I thought it’s ability to be used as a security key was overkill as I was only looking for storage and since I already have two YubiKeys, but it would be worth it to have an implanted key as well.

This could also work, I would be fine with just creating a KeePass database on a USB stick and storing the password on the xNT.

For the xNT:
This one seems promising, my only concern is security. According to this post it isn’t secure but I don’t completely understand why. Is it a password length issue or is the method of authentication just easy to crack?

If want my data to be safe from someone with 5-10 min of uninterrupted access to the implant, would this be enough? And does it have a limit for incorrect password attempts?

I would tag the author of the post I linked but I’m not sure if that’s breaking any rules.

For the Apex Flex
The only thing making me hesitate on the it now is the price for two reasons:

  • If it breaks or stops working, I’m out $350 depending on what happened.

  • I’d want to have a couple of them implanted in different areas as backups. I could have 5 xNT implanted for the same price as one Apex. With this I’d feel comfortable enough to store my backup info exclusively on the implants and nowhere else.

From the links you provided I see they’re pretty durable but I don’t want to have a single point of failure in the worst case scenario.

I read in another post that both the Apex Flex and FlexSecure can be permanently bricked if an incorrect password is input too many times. Im having trouble understanding all the terms so please let me know if this is wrong, but from what I understand:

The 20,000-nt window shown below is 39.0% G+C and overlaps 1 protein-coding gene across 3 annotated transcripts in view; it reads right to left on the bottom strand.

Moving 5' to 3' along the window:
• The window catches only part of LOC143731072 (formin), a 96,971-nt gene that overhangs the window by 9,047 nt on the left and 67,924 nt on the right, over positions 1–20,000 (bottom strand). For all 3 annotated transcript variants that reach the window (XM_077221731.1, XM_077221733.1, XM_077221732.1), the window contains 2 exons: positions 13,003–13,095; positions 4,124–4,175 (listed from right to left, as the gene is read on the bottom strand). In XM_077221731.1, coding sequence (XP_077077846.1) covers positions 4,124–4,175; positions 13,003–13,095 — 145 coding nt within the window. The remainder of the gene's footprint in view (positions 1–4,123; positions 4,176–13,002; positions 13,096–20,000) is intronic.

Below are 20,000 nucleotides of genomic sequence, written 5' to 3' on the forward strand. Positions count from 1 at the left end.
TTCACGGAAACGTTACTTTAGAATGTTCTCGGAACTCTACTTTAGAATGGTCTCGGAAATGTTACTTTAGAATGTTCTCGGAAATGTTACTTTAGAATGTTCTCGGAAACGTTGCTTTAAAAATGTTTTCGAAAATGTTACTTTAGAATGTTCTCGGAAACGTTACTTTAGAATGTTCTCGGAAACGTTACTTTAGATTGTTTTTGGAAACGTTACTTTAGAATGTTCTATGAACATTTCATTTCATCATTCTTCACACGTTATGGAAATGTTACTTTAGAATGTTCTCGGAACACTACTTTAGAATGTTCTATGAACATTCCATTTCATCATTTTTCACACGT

The password they’re referring to is the password that’s used to access the entire chip, and is NOT used to actually interface with FIDO2, OTP, or other applets. It’s strictly for managing and installing them.

Assuming I got it right I have a few questions:

  • Can I set a unique pin for each app? So that for FIDO2 logins it’ll ask for my pin on websites that support it and so OTP codes won’t be revealed without it.

  • If someone somehow figured out the password, would it be enough for them to view what’s inside the applets? Basically just bypassing the pins set for each app and just extracting the TOTP secret keys for example.

Thanks again for taking the time to answer my questions.

I’m don’t know the laws on implants in my country but I’m in the EU so I could just go to another country to do it if it comes to that :stuck_out_tongue:. Not sure if doing that would get me in trouble in my home country though.

Yeah the xDF2 would be perfect. I just can’t find any info on if it supports read protection. Do you know what kind of work it would involve assuming it is possible? I’m completely new to this but I’d be down to order some regular desfire v2 tags and experiment.

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Not in the EU or anywhere near it, but I’m pretty sure the only thing you have to worry about regarding laws is the willingness of prospective installers in a given area to work with you. Nobody’s gonna x-ray you when you head through your home boarders (or any boarders, really) to make sure you didn’t get any unauthorized implants. :wink: